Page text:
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Panorama Around the worldSanitary mandate in the field of animal disease control

Around the world Posted on 2020-01-15 10:42:52

Sanitary mandate in the field of animal disease control

Authors

S. Zargouni(1), S. Ferchichi(2), A. Ripani(3), R. Bouguedour(3) & M. Zrelli(1)*

(1) General Directorate of Veterinary Services, Ministry of Agriculture, Tunisia.
(2) National Centre of Zoosanitary Vigilance, Ministry of Agriculture, Tunisia.
(3) World Organisation for Animal Health (OIE) Sub-Regional Representation for North Africa.

* Corresponding author: zrelli.malek@iresa.agrinet.tn

The designations and denominations employed and the presentation of the material in this article do not imply the expression of any opinion whatsoever on the part of the OIE concerning the legal status of any country, territory, city or area or of its authorities, or concerning the delimitation of its frontiers and boundaries.
The views expressed in this article are solely the responsibility of the author(s). The mention of specific companies or products of manufacturers, whether or not these have been patented, does not imply that these have been endorsed or recommended by the OIE in preference to others of a similar nature that are not mentioned.

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In Tunisia, the implementation of the sanitary mandate has been successful in several areas and the results are considered satisfactory. This is a way to ensure the sustainable delivery of veterinary service activities.
In Tunisia, the sanitary mandate is governed by legislation. The sanitary mandate is an agreement between the government’s Veterinary Services and accredited private veterinarians, which enables the Tunisian Government to provide vaccination campaigns against regulated animal diseases, such as foot and mouth disease (FMD), free of charge to all farmers. This programme was launched in 2006.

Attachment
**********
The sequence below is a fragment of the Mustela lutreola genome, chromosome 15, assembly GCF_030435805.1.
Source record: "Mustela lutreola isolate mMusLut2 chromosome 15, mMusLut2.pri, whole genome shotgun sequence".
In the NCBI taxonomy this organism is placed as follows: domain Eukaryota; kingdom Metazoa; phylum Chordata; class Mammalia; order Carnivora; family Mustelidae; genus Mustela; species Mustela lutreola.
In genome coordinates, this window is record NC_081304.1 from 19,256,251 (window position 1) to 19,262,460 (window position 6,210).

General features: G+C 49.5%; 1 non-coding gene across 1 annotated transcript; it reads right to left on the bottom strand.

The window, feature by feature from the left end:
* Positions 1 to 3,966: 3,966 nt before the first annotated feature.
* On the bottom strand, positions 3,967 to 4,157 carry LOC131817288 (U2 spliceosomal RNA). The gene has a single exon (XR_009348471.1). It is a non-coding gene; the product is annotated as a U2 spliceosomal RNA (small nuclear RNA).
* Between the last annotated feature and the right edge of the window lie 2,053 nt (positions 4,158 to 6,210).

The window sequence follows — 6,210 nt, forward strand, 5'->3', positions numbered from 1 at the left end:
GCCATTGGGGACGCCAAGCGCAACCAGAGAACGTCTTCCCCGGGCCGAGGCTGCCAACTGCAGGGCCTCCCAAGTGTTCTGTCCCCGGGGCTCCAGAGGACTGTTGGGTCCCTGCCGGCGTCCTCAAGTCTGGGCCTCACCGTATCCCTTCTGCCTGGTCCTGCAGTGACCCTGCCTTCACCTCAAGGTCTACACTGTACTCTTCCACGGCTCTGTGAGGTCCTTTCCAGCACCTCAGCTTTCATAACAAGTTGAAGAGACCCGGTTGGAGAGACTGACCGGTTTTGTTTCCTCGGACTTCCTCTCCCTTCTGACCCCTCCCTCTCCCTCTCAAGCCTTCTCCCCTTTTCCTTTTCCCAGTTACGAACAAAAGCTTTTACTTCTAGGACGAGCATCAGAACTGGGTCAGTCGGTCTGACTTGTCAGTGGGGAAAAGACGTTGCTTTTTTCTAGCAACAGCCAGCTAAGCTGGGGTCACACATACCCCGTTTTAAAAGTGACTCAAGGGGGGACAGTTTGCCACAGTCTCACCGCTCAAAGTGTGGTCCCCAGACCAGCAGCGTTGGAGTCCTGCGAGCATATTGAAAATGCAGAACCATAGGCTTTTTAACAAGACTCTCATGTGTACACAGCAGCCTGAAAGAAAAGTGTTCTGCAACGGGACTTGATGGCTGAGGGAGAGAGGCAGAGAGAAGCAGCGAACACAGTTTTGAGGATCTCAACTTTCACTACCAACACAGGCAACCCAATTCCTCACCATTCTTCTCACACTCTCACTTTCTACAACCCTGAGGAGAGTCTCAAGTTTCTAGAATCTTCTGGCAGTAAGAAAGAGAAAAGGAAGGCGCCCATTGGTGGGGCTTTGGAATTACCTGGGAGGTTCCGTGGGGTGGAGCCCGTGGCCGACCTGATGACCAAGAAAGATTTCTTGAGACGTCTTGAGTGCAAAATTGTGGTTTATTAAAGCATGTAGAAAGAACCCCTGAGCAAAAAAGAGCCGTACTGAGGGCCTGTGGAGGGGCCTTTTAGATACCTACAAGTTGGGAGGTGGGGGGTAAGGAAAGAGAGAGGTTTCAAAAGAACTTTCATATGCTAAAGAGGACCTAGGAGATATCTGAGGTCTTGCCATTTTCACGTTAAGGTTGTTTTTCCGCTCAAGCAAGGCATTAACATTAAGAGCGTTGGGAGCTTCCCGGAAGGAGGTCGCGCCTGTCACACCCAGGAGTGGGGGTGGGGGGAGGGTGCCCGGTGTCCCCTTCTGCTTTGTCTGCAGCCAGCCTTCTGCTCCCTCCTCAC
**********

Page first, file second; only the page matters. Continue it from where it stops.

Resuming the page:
At the beginning of this public–private partnership (PPP), there were ten private veterinarians in six pilot governorates. Today, among 609 private veterinarians, 245 have a sanitary mandate to conduct vaccination campaigns.

The sanitary mandate programme has allowed the development of a progressive ‘win–win’ collaboration

In the last decade, the growing responsibilities of the Tunisian Government’s Veterinary Services have been amplified by multiple global trends, especially increasing threats from transboundary animal diseases. Moreover, declining budgets allocated to Veterinary Services have made disease control challenging. The sanitary mandate programme has allowed the development of a progressive ‘win–win’ collaboration and partnership between the public and private veterinary sectors in the field of prophylactic vaccination of small ruminants.

As a result of this partnership, immunisation coverage against notifiable diseases for small ruminants, such as FMD, has steadily increased from 48% in 2006 to 75% in 2018. In addition, the duration of vaccination campaigns has been considerably shortened (60 days instead of 120 days).

Cost–benefit analysis has also demonstrated that there was a net benefit to the state budget of US$ 0.045 for each vaccinated animal [1].

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Evolution of the participation of the public and private sector in FMD vaccination campaigns. © General Directorate of Veterinary Services, Ministry of Agriculture, Tunisia

In addition, this programme has created employment opportunities for young graduate veterinarians. In fact, it is one of the main driving forces to encourage young veterinarians to take up private practice in under-served rural areas.

The implementation of the sanitary mandate is a way of ensuring the sustainable delivery of veterinary service activities.

Private veterinarian who holds a sanitary mandate vaccinating livestock against FMD in Béja Governorate. © Hajer Kilani

The implementation of the sanitary mandate has been successful in many areas and the results are considered satisfactory. This is a practical way to ensure the sustainable delivery of veterinary service activities.

The involvement of the private sector can be extended to different areas, such as disease investigation (collecting samples during outbreaks), diagnosing animal tuberculosis and food safety.

Finally, the sustainability of the programme is affected by its financing. In Tunisia, this programme depends exclusively on public funding. For this reason, to ensure the sustainable delivery of veterinary service activities, a special animal health fund is needed.

http://dx.doi.org/10.20506/bull.2019.3.3054

References

  1. Drira H. & Le Brun Y. (2008). – Deuxième mission d’appui au fonctionnement du mandat sanitaire. Projet de renforcement des services d’appui à l’agriculture. Prêt BIRD (Banque internationale pour la reconstruction et le développement) n° 7063-TN.

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